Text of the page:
HC Deb 17 March 1887 vol 312 c561

The principle adopted by successive Boards of Admiralty since 1870 of selecting as their legend weight of coal, in new ships that they proposed to build, an amount considerably less than that which the bunkers were constructed to carry, originated when compound engines began to be used in Her Majesty's ships.

The substitution of improved engines for the older types effected such an economy of fuel in relation to the engine-power developed, that a very much less quantity would carry a ship so fitted the same distance as a ship of identical form and size with the simple engines previously in use.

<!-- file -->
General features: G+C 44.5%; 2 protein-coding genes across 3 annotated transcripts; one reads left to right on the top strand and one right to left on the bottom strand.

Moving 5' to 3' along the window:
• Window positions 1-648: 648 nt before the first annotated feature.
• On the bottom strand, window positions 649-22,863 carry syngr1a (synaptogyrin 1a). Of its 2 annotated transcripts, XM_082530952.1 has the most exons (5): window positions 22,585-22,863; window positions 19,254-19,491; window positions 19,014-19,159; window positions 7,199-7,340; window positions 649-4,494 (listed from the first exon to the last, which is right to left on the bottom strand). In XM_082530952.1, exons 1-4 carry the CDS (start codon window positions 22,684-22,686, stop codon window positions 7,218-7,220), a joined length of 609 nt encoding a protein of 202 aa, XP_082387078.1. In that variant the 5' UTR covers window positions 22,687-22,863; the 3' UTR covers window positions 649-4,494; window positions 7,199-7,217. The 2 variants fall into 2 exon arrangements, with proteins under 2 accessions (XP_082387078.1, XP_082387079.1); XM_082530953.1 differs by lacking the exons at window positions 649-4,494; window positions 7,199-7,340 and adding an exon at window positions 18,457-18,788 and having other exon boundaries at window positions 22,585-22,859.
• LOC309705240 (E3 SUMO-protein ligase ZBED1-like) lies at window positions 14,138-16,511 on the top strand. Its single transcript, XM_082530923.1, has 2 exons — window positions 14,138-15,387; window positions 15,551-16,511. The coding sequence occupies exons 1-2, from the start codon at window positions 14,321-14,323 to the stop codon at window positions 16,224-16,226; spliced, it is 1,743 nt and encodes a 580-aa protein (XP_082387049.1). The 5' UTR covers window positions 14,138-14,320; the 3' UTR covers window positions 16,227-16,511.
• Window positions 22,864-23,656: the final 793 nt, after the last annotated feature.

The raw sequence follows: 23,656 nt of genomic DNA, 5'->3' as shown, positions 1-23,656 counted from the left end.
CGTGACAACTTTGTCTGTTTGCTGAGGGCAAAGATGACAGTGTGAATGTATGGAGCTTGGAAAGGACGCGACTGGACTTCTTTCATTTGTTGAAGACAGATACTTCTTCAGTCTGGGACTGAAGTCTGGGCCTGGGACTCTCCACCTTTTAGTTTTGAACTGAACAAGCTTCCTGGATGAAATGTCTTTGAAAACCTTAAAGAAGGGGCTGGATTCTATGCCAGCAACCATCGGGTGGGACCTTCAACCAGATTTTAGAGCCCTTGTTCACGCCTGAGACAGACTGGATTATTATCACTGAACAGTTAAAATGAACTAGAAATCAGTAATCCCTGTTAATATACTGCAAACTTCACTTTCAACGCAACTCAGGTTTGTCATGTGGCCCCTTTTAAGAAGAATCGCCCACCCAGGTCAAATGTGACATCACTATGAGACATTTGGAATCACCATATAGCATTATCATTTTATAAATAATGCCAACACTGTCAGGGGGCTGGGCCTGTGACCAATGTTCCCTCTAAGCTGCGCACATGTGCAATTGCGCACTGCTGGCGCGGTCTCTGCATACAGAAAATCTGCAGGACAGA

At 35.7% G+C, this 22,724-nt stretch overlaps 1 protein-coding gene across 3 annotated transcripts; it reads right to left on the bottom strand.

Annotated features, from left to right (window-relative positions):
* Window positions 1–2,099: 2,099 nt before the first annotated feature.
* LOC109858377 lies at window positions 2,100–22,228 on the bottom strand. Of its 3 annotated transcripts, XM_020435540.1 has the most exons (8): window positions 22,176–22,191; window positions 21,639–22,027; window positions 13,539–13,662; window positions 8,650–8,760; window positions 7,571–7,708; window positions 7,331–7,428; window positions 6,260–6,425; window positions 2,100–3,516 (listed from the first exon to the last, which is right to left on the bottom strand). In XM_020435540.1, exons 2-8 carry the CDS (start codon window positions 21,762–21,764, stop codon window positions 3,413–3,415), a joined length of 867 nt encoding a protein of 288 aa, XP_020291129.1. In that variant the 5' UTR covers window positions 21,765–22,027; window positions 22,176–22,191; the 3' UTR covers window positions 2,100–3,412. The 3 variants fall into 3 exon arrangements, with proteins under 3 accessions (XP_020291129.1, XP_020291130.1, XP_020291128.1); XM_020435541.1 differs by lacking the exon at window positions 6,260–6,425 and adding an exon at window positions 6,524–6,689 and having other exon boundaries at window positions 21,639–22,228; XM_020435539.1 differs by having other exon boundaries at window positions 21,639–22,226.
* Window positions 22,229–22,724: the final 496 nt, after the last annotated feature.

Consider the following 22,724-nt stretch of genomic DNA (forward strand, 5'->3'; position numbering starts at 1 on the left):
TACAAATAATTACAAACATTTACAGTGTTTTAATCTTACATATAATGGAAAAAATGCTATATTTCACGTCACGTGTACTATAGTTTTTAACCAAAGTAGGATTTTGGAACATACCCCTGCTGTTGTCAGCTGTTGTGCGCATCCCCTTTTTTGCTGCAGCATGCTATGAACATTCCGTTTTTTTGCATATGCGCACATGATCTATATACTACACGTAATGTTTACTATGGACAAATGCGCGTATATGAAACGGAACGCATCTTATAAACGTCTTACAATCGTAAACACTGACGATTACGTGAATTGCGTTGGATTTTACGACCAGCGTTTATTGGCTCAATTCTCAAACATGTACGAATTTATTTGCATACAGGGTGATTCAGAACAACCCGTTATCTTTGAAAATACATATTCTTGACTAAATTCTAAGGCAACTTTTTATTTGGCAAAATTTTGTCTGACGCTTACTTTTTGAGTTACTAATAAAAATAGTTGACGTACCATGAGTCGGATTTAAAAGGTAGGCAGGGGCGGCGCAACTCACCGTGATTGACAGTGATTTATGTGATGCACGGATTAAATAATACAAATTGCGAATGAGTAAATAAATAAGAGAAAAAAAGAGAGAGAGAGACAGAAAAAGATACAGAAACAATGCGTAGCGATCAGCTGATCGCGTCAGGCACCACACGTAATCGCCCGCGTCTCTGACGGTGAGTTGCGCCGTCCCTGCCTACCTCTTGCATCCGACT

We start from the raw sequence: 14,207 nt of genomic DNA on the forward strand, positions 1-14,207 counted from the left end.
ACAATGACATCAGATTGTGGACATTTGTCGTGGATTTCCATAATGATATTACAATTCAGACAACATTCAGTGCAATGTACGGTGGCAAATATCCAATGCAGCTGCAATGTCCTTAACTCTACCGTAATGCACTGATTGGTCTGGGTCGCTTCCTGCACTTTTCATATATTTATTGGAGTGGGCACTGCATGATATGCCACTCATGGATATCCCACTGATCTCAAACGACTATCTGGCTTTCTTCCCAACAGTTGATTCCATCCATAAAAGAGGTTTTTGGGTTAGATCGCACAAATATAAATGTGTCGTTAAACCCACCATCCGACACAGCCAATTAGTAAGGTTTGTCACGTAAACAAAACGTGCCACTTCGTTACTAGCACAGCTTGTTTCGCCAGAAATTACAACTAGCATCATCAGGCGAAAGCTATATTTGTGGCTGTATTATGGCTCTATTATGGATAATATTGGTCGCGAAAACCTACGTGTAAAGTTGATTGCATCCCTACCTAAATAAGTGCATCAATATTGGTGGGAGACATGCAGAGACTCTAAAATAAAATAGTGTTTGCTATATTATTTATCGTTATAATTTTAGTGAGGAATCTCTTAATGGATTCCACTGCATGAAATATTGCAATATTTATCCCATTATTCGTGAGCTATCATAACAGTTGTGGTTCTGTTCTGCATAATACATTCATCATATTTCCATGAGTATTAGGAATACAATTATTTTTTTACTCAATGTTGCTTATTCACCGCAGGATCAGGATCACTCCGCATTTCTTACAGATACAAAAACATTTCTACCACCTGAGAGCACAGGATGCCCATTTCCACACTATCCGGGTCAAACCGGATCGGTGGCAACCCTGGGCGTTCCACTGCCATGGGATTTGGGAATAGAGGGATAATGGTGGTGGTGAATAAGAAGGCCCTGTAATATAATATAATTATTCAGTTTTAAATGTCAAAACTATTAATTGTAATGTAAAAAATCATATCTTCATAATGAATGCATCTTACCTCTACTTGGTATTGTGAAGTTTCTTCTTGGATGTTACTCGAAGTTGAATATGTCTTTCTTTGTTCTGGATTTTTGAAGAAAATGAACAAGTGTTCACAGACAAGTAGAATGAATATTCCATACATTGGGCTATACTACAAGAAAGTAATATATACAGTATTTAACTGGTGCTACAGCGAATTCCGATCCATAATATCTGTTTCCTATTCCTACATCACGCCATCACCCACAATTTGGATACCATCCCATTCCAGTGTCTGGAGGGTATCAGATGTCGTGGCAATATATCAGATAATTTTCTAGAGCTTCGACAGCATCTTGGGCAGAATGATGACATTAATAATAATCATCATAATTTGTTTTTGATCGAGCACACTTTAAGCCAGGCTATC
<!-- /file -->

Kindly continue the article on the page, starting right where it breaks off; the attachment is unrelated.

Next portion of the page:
This seems to have influenced the Admiralty to accept, when designing new ships, as the legend weight of fuel, a quantity which gave as great a radius of action which was possessed by earlier ships, though it was at the same time decided to provide for exceptional conditions by the construction of reserve bunkers.